Madoff, who ran a massive ponzi scheme that robbed thousands of people and organizations of $65 billion over more than 20 years, was sentenced to 150 years in prison yesterday. What's funny is that while the stock market is so complicated, Madoff's crimes were simple. He took people's money and used it to fund an extravagant lifestyle for himself and his family. He sent his clients bogus statements of how their money was being invested and the returns those investments were yielding. He used some of the money to pay clients who took withdrawals, thus perpetuating the scheme.
The Madoff story has gotten so much press, I am convinced, because he's exactly the sort of schmoe people wanted to blame when the economy tanked (though he had nothing to do with it tanking, and in fact it was the terrible performance of the economy that led to his downfall - too many people were asking for their money back and he couldn't keep up with the demand). Though he robbed from a wide variety of people, many were quite wealthy, and that didn't hurt, either. Not to mention that his worst crime, really, was the huge breach of trust. The government fails to provide people with a safety net, and he came across as a financial wizard, so people trusted him.
The transcript from his sentencing hearing was posted. Some of the victims got to speak at the hearing.
Now, I understand this crime was unprecedented in its scope, though the 150 year sentence seems kind of...well, silly. Madoff is 71 years old and far less would have been adequate to ensure he died behind bars. Even had he been 20 or 30 years younger, he would be facing life in prison. Even as a symbol and as a deterrent, 150 years is dumb.
I also understand that his crimes devastated people. He robbed from charities, heros like Elie Wiesel, the rich, the poor, the disabled, everyone. Imagine sacrificing all your life, working hard and saving your money, only to have this asshole living high on the hog on your money and you left with nothing. It is pretty clear from the victim statements that many are also very frustrated with the government's response (or lack thereof).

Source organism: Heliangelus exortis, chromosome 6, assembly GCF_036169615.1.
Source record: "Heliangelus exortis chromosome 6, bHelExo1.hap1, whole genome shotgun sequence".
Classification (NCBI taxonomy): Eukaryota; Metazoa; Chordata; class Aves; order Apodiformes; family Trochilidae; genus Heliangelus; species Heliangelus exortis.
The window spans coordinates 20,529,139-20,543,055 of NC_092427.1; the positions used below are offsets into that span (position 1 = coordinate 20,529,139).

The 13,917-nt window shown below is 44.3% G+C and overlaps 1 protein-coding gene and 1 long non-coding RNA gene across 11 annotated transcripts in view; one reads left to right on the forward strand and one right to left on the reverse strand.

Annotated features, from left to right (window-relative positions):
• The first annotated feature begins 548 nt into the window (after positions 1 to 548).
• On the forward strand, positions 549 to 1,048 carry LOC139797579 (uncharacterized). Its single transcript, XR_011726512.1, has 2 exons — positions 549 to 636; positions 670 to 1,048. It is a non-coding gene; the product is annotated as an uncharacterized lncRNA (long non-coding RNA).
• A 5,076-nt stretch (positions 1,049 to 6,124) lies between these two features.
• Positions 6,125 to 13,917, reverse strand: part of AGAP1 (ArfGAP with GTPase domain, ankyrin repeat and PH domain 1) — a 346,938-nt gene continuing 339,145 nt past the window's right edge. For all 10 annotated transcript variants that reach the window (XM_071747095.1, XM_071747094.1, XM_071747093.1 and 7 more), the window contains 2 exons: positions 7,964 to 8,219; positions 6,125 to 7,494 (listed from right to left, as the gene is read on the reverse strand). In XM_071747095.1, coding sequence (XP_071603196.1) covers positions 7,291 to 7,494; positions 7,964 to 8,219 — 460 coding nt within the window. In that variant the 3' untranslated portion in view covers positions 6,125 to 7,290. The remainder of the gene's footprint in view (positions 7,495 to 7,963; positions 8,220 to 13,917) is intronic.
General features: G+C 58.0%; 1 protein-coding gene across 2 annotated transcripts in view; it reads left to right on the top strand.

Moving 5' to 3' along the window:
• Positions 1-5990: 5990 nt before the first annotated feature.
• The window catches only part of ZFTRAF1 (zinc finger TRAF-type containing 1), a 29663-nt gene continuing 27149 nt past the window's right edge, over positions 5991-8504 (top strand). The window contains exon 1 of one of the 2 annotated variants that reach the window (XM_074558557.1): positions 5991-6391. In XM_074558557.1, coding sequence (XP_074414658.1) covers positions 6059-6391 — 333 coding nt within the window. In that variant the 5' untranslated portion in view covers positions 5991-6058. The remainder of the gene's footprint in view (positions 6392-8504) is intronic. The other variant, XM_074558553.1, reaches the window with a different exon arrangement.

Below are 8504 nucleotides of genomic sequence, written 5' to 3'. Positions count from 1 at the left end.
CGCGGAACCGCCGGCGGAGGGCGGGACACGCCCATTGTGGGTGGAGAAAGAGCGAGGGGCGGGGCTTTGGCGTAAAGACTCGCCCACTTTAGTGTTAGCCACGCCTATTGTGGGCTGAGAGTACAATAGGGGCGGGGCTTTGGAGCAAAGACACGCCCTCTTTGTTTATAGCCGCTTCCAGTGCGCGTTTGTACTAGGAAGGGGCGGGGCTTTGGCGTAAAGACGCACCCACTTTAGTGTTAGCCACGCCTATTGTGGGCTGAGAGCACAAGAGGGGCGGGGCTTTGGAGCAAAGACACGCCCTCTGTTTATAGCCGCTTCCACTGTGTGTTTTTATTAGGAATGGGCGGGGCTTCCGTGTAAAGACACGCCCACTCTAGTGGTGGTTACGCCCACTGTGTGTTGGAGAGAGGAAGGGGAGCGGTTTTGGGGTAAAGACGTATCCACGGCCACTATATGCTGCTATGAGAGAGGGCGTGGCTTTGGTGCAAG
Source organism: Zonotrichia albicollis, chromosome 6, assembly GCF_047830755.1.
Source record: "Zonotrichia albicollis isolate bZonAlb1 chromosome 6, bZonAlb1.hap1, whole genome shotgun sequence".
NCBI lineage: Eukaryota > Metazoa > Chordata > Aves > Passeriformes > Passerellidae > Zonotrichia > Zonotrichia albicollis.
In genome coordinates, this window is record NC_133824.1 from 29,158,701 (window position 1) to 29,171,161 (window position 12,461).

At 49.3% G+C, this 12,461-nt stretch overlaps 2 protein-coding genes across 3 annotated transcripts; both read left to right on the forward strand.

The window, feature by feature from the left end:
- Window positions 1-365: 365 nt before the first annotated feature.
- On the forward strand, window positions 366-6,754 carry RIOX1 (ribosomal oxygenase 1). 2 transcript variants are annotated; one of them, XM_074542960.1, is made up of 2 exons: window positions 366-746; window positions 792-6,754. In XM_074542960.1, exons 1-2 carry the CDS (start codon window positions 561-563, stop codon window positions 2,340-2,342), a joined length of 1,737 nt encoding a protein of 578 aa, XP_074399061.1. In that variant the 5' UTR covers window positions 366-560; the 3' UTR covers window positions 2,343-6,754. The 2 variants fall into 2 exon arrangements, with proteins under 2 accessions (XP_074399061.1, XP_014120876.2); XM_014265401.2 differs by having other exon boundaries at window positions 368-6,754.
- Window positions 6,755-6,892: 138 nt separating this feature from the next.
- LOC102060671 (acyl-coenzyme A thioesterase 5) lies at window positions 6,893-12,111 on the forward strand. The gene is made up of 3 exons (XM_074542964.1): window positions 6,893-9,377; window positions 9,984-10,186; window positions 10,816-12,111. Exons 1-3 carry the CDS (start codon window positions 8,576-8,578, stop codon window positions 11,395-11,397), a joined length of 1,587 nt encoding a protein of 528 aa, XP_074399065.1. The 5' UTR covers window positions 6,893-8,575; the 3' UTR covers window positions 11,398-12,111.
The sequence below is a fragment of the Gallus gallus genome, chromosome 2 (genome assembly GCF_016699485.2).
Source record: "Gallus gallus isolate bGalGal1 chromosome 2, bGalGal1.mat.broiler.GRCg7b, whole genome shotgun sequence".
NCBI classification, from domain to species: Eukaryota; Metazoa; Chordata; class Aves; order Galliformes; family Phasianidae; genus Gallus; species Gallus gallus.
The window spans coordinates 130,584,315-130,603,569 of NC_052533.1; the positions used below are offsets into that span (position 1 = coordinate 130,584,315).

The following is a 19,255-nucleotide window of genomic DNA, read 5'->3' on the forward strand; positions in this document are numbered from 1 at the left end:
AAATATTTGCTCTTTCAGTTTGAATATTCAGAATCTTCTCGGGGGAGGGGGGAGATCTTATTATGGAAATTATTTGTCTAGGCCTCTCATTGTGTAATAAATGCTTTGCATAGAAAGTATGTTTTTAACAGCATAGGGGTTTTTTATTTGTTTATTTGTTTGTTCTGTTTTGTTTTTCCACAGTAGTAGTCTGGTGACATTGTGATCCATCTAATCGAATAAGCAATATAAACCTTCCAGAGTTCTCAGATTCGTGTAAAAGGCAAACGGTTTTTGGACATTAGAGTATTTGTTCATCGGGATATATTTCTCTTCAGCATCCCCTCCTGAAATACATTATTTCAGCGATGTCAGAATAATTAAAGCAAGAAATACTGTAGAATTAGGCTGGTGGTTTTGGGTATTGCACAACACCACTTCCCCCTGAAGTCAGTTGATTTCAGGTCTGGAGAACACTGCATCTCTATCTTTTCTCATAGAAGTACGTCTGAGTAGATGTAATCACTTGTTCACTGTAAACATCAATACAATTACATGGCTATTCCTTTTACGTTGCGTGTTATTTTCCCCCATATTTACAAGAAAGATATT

And I understand that it's not "just" money. It is freedom, security, education for the young, proper care for the old. It's hope for the future. This crime will probably take years off the lives of many, and leave others still with a much lower quality of life.
At the same time, with all that being said, some of the victim testimony was WAY over the top. One described the scheme as an "indescribably heinous crime." Well, it's not indescribably heinous. It's quite easy to describe, in fact: theft and fraud. Theft of money, of trust, and of dreams. But not shooting babies or murder or torture or mutilation. Had there been a trial, no one would have been wincing or crying at the presentation of the evidence.
Another alluded to Dante's Inferno, indicating that Madoff belonged right up (well, down) there with Brutus, Cassius, and Judas, and voiced the hope that Satan would grow a fourth mouth to hold Madoff. What? While Hitler, Stalin, and Mao (and all of their ilk and their underlings) frolic through a meadow somewhere?In all of human history Bernie Madoff is one of the four most evil people? Can we get a sense of perspective, maybe?
A third called him "that terror, that monster, that horror, that beast" who "walks among us," "dresses like us," "drives and eats and drinks and speaks". Had Madoff brutally murdered this woman's husband, would she be able to find any stronger language? Or is there no distinction?
I don't want to say anything trite about money and happiness, or downplay the pain Madoff caused, or implicitly claim I would be the model of calmness and forgiveness had someone stolen everything from me. But some proportionality, please! No one is dead, no one had their eyes yanked out of their skull, no one was injected with HIV. Everyone is whole and can watch the sunrise and play with their kids. Send Madoff away for sure. The real punishment for him will be having to sleep in a small cell and eat bad food and not enjoy yachts and lobster tails and tailored suits. The human part of the sentence? I doubt he'll notice. The victims have more humanity. Even without their money, they can move on, enjoy what really matters. And I wish them the best.